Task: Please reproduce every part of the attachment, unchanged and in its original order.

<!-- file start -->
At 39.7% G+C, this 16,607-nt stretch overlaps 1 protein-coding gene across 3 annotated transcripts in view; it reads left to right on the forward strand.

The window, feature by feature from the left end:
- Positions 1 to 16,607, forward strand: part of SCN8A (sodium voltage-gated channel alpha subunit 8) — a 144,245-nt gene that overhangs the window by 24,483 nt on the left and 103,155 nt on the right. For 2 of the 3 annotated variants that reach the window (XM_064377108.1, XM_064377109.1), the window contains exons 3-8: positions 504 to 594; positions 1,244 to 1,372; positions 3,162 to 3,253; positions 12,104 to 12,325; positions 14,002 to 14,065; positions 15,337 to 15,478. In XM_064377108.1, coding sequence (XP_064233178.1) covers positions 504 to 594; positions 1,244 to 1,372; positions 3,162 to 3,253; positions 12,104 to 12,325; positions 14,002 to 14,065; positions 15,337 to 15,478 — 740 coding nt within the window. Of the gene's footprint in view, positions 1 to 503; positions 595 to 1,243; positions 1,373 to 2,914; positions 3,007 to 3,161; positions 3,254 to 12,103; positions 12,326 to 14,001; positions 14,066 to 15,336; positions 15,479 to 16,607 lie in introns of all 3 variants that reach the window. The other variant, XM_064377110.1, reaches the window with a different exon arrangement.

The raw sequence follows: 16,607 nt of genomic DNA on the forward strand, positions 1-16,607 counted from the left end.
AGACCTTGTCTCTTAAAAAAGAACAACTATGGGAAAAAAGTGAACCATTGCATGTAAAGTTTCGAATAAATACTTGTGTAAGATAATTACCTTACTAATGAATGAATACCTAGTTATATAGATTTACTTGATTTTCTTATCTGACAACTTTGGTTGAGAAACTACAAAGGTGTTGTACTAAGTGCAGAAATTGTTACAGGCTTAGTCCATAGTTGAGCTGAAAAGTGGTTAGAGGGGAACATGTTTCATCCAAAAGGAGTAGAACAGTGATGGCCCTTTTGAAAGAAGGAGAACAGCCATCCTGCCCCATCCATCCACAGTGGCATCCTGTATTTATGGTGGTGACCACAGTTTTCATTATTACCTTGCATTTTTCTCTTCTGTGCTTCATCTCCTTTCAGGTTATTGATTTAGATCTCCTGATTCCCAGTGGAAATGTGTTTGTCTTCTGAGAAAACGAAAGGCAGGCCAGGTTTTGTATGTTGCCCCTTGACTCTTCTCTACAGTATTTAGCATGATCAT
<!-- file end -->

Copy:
At 39.7% G+C, this 16,607-nt stretch overlaps 1 protein-coding gene across 3 annotated transcripts in view; it reads left to right on the forward strand.

The window, feature by feature from the left end:
- Positions 1 to 16,607, forward strand: part of SCN8A (sodium voltage-gated channel alpha subunit 8) — a 144,245-nt gene that overhangs the window by 24,483 nt on the left and 103,155 nt on the right. For 2 of the 3 annotated variants that reach the window (XM_064377108.1, XM_064377109.1), the window contains exons 3-8: positions 504 to 594; positions 1,244 to 1,372; positions 3,162 to 3,253; positions 12,104 to 12,325; positions 14,002 to 14,065; positions 15,337 to 15,478. In XM_064377108.1, coding sequence (XP_064233178.1) covers positions 504 to 594; positions 1,244 to 1,372; positions 3,162 to 3,253; positions 12,104 to 12,325; positions 14,002 to 14,065; positions 15,337 to 15,478 — 740 coding nt within the window. Of the gene's footprint in view, positions 1 to 503; positions 595 to 1,243; positions 1,373 to 2,914; positions 3,007 to 3,161; positions 3,254 to 12,103; positions 12,326 to 14,001; positions 14,066 to 15,336; positions 15,479 to 16,607 lie in introns of all 3 variants that reach the window. The other variant, XM_064377110.1, reaches the window with a different exon arrangement.

The raw sequence follows: 16,607 nt of genomic DNA on the forward strand, positions 1-16,607 counted from the left end.
AGACCTTGTCTCTTAAAAAAGAACAACTATGGGAAAAAAGTGAACCATTGCATGTAAAGTTTCGAATAAATACTTGTGTAAGATAATTACCTTACTAATGAATGAATACCTAGTTATATAGATTTACTTGATTTTCTTATCTGACAACTTTGGTTGAGAAACTACAAAGGTGTTGTACTAAGTGCAGAAATTGTTACAGGCTTAGTCCATAGTTGAGCTGAAAAGTGGTTAGAGGGGAACATGTTTCATCCAAAAGGAGTAGAACAGTGATGGCCCTTTTGAAAGAAGGAGAACAGCCATCCTGCCCCATCCATCCACAGTGGCATCCTGTATTTATGGTGGTGACCACAGTTTTCATTATTACCTTGCATTTTTCTCTTCTGTGCTTCATCTCCTTTCAGGTTATTGATTTAGATCTCCTGATTCCCAGTGGAAATGTGTTTGTCTTCTGAGAAAACGAAAGGCAGGCCAGGTTTTGTATGTTGCCCCTTGACTCTTCTCTACAGTATTTAGCATGATCAT